A History of the County of Lancaster: Volume 8. Originally published by Victoria County History, London, 1914.
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THE HUNDRED OF LONSDALE
Lonsdale does not occur as a hundred or wapentake in Domesday Book, though the name may be found there as if it were that of a manor adjoining Cockerham. (fn. 1) Probably the words 'Two manors. In Lanesdale and Cocreham Ulf and Machel had two ploughlands' should read, 'In Lanesdale. Two manors: In Cocreham Ulf, &c.' From the 11th century to the present day the description 'in Lonsdale' has been applied as a distinguishing term to places lying within the watershed of the River Lune. Sedbergh, Ingleton, and Newby near Clapham were usually so described in mediaeval documents, while the phrase is still added in the cases of Burton and Thornton in Yorkshire and of Kirkby and Middleton in Westmorland. Domesday Book shows that there were then no hundreds on the west coast to the north of the Ribble, so that there is every probability that the divisions which natural features suggested as convenient, such as Amounderness, Lonsdale, and Kendal, were in general use before the Conquest. In the time of Rufus or Henry I Lonsdale broke up as a territorial unit. Part was annexed to Yorkshire as the wapentake of Ewcross, another part to Kendal and later to Westmorland, while the remainder with Furness, Cartmel, and the southern part of Kendal after forming part of the honour of Count Roger of Poitou became known, a few years after his banishment, as the honour of Lancaster. The main influence in this partition appears to have been the parochial one. But that was not entirely so, seeing that Ireby and Dalton have belonged for eight centuries to parishes centred outside this county. In addition to the parochial influence we may safely add the feudal, particularly in regard to a sufficiency of suitors or doomsmen at the wapentake and court baron. The population of free men was very limited until a century after the Conquest, and it was therefore desirable to arrange the boundaries so that the same free man might be a suitor to more than one wapentake court.
Lonsdale Hundred had been defined before 1168, (fn. 2) and the bailiwick was granted in 1199 to Adam son of Orm de Kellet. (fn. 3) The descent of this office is the same as that of the manor of Nether Kellet; it was held by the Holland (fn. 4) and Lovel families and then by the Earls of Derby.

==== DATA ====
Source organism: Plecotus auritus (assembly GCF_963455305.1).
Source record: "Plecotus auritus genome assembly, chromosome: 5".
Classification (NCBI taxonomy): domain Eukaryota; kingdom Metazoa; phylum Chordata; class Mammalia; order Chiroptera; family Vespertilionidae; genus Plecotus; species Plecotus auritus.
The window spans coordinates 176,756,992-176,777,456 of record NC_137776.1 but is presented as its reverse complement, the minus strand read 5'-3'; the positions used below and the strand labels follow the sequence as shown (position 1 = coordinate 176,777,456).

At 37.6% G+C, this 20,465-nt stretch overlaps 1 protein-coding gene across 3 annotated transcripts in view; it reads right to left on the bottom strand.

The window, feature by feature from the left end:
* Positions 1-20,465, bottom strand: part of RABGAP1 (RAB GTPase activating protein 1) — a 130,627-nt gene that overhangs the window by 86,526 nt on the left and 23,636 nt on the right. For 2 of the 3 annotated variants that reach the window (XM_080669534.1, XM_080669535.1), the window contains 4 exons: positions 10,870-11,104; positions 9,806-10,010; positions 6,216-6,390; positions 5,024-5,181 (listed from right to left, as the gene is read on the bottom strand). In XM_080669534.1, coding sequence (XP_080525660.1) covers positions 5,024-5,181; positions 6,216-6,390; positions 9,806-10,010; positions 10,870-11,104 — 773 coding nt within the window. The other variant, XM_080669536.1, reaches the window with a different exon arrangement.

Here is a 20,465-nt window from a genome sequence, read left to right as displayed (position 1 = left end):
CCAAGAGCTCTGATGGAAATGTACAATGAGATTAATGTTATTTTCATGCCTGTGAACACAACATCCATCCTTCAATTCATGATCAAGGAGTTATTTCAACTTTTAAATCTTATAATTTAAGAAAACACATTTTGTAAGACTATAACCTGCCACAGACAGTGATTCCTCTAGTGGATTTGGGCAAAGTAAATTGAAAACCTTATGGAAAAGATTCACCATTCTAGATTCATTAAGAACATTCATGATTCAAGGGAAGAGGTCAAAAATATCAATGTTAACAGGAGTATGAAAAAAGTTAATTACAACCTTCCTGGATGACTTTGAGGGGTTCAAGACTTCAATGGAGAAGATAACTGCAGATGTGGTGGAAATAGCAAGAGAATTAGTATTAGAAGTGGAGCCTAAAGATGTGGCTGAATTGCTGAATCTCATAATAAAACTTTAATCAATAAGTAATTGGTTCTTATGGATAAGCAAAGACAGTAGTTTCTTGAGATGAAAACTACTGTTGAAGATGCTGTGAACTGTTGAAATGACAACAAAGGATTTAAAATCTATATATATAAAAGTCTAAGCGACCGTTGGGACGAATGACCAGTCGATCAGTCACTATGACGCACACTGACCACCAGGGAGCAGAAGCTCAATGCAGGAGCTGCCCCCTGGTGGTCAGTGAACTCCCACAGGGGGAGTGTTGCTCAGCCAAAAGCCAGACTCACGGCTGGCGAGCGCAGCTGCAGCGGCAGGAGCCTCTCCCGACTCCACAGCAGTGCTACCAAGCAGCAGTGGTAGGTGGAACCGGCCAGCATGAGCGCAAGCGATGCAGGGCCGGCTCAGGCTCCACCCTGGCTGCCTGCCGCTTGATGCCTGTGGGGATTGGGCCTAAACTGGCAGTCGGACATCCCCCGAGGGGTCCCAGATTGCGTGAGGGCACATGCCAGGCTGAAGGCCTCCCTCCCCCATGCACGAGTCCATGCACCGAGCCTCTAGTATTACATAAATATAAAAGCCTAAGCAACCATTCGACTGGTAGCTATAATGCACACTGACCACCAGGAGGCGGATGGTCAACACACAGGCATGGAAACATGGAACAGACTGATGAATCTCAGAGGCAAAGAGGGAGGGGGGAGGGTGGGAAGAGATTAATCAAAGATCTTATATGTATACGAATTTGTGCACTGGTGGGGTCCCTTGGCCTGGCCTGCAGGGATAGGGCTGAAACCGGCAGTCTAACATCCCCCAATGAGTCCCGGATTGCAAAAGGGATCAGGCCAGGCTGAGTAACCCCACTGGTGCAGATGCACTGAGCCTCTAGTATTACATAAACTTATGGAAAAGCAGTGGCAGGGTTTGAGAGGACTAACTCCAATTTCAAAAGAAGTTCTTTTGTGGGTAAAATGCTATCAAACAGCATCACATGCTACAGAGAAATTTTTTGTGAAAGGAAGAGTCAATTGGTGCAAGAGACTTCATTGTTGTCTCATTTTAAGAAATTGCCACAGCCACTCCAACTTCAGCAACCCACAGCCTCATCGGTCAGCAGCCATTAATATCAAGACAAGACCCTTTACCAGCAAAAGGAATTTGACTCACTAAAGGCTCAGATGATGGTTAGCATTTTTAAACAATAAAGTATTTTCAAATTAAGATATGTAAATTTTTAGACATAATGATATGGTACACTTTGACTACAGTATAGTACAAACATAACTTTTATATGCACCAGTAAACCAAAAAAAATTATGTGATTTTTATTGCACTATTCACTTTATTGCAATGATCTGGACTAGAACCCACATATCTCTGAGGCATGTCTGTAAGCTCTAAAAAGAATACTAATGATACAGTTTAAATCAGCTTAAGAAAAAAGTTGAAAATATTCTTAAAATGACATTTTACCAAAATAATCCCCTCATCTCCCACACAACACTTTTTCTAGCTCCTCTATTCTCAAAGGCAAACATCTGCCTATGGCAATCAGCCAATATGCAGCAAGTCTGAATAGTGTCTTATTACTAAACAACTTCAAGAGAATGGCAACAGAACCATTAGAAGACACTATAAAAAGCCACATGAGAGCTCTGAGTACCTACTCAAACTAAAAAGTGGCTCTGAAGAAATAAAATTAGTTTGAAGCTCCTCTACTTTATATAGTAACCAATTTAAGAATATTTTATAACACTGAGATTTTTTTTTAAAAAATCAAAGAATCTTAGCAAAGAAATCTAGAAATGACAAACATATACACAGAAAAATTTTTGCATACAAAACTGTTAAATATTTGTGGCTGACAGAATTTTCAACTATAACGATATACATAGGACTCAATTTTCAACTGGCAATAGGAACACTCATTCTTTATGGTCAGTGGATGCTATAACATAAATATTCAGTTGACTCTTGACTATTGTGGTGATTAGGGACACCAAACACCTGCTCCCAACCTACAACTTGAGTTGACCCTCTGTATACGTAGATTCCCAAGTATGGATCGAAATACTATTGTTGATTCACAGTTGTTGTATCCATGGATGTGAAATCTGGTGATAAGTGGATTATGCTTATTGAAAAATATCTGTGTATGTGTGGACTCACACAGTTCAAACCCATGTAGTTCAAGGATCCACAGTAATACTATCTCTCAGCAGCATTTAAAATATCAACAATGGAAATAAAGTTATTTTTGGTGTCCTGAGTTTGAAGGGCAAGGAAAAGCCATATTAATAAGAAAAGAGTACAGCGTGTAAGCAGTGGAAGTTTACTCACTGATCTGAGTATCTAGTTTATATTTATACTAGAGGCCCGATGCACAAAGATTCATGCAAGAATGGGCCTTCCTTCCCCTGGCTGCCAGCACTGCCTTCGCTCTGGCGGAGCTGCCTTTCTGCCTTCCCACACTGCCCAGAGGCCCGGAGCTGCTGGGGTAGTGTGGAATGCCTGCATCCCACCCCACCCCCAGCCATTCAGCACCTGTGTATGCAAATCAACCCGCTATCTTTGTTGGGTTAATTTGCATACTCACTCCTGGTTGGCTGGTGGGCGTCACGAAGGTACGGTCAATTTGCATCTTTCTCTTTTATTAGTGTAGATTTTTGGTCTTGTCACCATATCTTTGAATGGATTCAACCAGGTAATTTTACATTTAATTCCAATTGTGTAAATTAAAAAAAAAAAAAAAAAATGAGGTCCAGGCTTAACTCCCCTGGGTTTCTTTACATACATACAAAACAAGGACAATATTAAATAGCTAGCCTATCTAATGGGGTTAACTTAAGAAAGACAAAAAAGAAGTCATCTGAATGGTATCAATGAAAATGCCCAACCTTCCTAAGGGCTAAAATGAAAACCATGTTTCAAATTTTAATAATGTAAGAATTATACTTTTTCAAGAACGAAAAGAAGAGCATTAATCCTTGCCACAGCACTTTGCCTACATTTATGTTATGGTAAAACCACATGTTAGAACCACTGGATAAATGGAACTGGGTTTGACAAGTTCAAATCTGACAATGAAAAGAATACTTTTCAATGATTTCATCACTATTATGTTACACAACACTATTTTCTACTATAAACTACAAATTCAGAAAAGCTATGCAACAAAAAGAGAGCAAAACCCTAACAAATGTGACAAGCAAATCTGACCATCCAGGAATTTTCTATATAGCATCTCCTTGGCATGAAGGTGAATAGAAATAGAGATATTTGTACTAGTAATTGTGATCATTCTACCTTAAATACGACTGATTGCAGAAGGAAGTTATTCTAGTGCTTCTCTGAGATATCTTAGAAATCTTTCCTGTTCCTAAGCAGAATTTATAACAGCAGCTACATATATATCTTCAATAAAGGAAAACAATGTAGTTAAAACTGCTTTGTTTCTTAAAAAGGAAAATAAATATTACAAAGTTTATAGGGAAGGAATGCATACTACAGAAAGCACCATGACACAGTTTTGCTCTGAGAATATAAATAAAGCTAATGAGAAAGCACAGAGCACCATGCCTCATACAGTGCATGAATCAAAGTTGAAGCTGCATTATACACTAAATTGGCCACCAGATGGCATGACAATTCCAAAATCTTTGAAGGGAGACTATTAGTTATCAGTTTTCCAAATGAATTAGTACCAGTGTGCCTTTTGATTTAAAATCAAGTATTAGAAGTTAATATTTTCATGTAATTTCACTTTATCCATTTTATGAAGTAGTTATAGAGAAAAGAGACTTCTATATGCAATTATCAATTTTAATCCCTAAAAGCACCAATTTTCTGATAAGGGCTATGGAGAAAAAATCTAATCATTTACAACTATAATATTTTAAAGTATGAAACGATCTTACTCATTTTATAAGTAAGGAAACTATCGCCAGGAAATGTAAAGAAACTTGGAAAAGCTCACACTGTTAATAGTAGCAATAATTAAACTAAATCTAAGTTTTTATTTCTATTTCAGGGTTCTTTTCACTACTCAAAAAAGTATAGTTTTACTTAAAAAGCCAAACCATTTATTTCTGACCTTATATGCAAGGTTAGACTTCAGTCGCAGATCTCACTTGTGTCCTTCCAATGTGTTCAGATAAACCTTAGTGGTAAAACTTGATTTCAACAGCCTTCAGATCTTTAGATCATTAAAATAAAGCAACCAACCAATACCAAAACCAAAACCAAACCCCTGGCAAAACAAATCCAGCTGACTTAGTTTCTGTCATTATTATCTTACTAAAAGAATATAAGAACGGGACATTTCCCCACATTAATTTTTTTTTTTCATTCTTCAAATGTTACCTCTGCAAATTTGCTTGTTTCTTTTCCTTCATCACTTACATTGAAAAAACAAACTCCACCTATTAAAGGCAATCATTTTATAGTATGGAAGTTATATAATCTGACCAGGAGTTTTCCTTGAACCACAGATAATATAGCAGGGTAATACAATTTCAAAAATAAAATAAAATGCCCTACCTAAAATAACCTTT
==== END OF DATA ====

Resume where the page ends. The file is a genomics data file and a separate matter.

The hundred contains two parts, separated by the sandy estuary of the Kent, and therefore known as Lonsdale South of the Sands and Lonsdale North of the Sands. The former is Lonsdale proper, the greater part of it being in the valley of the Lune; the latter consists of the districts of Cartmel and Furness, which are defined by conspicuous physical features. The two parts of Lonsdale were sometimes regarded as distinct hundreds, and, as the Abbot of Furness and his successors in title had large exemptions from the interference of the sheriff of the county and the bailiff of the wapentake, (fn. 5) the southern portion with Cartmel was practically the whole hundred. The two divisions were connected by a notable passage over the Sands, from Hest Bank in Bolton to Cartmel. The office of guide had an endowment still existent. (fn. 6)
Court Rolls for 1324–6 have been printed; they show that sixteen or seventeen courts were held each year—i.e. one about every three weeks— and that the doomsmen from different townships attended. (fn. 7) Appointments of keepers of the peace are recorded in the Patent Rolls. (fn. 8) The forest of the hundred was extensive, comprising Quernmore and Over Wyresdale. (fn. 9) A peculiar 'tenant right' and 'customary freehold' occur.
Ecclesiastically Lonsdale did not form a single district, the deaneries of Amounderness, Lonsdale, Kendal and Furness all having certain parishes in it. The last-named was the only one which did not extend beyond the limits of the hundred; Lonsdale and Kendal deaneries were largely outside the county. There was anciently a Dean of Lancaster, (fn. 10) but his jurisdiction, which extended over Furness, was perhaps divided among the four deaneries just named. The archdeacon's court, for the probate of wills, &c., was held in Lancaster Church for about a century, the east end being screened off for the purpose until 1828, when a new room was built. (fn. 11) The Richmond wills from 1740 are preserved at Lancaster.
A peculiarity of Lonsdale proper is the prevalence of parishes consisting of a single township. The number of them would have been greater but for the artificial inclusion of Gressingham and Caton in the parish of Lancaster.
Archbishop Wickwane visited this part of his diocese in April and May 1281, entering and leaving by way of Clapham. His itinerary shows that he visited Hornby, Lancaster, Cockersand, Weeton, Preston, Ribchester, Beaumont in Skerton, Burton in Kendal, Over Kellet, Cartmel, Furness, Conishead, St. Bees, Burton in Kendal, Warton, Gressingham, Hornby and Warton. (fn. 12) On 22 May 1281 he gave notice that his men had taken venison in Earl Edmund's forest of Wernelmor—perhaps Quernmore. (fn. 13)